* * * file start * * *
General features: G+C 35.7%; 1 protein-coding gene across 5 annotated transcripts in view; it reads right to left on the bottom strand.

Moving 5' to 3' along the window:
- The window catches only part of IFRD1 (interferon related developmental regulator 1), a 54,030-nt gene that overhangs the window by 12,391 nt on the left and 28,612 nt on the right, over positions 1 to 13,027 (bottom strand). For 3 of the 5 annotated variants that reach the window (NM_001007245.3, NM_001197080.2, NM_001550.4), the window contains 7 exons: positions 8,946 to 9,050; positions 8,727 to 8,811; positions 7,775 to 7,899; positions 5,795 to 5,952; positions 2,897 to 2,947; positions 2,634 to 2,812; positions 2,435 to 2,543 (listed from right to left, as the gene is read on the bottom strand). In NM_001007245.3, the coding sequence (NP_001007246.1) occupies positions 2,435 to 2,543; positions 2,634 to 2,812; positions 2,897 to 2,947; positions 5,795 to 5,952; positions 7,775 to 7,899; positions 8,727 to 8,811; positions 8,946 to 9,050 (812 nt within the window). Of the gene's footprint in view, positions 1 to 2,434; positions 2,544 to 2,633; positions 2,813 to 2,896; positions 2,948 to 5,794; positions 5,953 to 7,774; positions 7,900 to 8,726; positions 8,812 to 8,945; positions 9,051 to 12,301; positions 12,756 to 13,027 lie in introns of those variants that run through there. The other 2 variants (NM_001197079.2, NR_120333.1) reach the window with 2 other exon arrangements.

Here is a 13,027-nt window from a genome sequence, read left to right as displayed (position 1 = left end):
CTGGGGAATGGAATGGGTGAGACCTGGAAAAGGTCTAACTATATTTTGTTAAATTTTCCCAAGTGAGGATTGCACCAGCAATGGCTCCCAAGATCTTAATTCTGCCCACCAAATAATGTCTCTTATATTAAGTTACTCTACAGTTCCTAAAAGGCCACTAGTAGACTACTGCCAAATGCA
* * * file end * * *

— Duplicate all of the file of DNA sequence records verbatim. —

General features: G+C 35.7%; 1 protein-coding gene across 5 annotated transcripts in view; it reads right to left on the bottom strand.

Moving 5' to 3' along the window:
- The window catches only part of IFRD1 (interferon related developmental regulator 1), a 54,030-nt gene that overhangs the window by 12,391 nt on the left and 28,612 nt on the right, over positions 1 to 13,027 (bottom strand). For 3 of the 5 annotated variants that reach the window (NM_001007245.3, NM_001197080.2, NM_001550.4), the window contains 7 exons: positions 8,946 to 9,050; positions 8,727 to 8,811; positions 7,775 to 7,899; positions 5,795 to 5,952; positions 2,897 to 2,947; positions 2,634 to 2,812; positions 2,435 to 2,543 (listed from right to left, as the gene is read on the bottom strand). In NM_001007245.3, the coding sequence (NP_001007246.1) occupies positions 2,435 to 2,543; positions 2,634 to 2,812; positions 2,897 to 2,947; positions 5,795 to 5,952; positions 7,775 to 7,899; positions 8,727 to 8,811; positions 8,946 to 9,050 (812 nt within the window). Of the gene's footprint in view, positions 1 to 2,434; positions 2,544 to 2,633; positions 2,813 to 2,896; positions 2,948 to 5,794; positions 5,953 to 7,774; positions 7,900 to 8,726; positions 8,812 to 8,945; positions 9,051 to 12,301; positions 12,756 to 13,027 lie in introns of those variants that run through there. The other 2 variants (NM_001197079.2, NR_120333.1) reach the window with 2 other exon arrangements.

Here is a 13,027-nt window from a genome sequence, read left to right as displayed (position 1 = left end):
CTGGGGAATGGAATGGGTGAGACCTGGAAAAGGTCTAACTATATTTTGTTAAATTTTCCCAAGTGAGGATTGCACCAGCAATGGCTCCCAAGATCTTAATTCTGCCCACCAAATAATGTCTCTTATATTAAGTTACTCTACAGTTCCTAAAAGGCCACTAGTAGACTACTGCCAAATGCA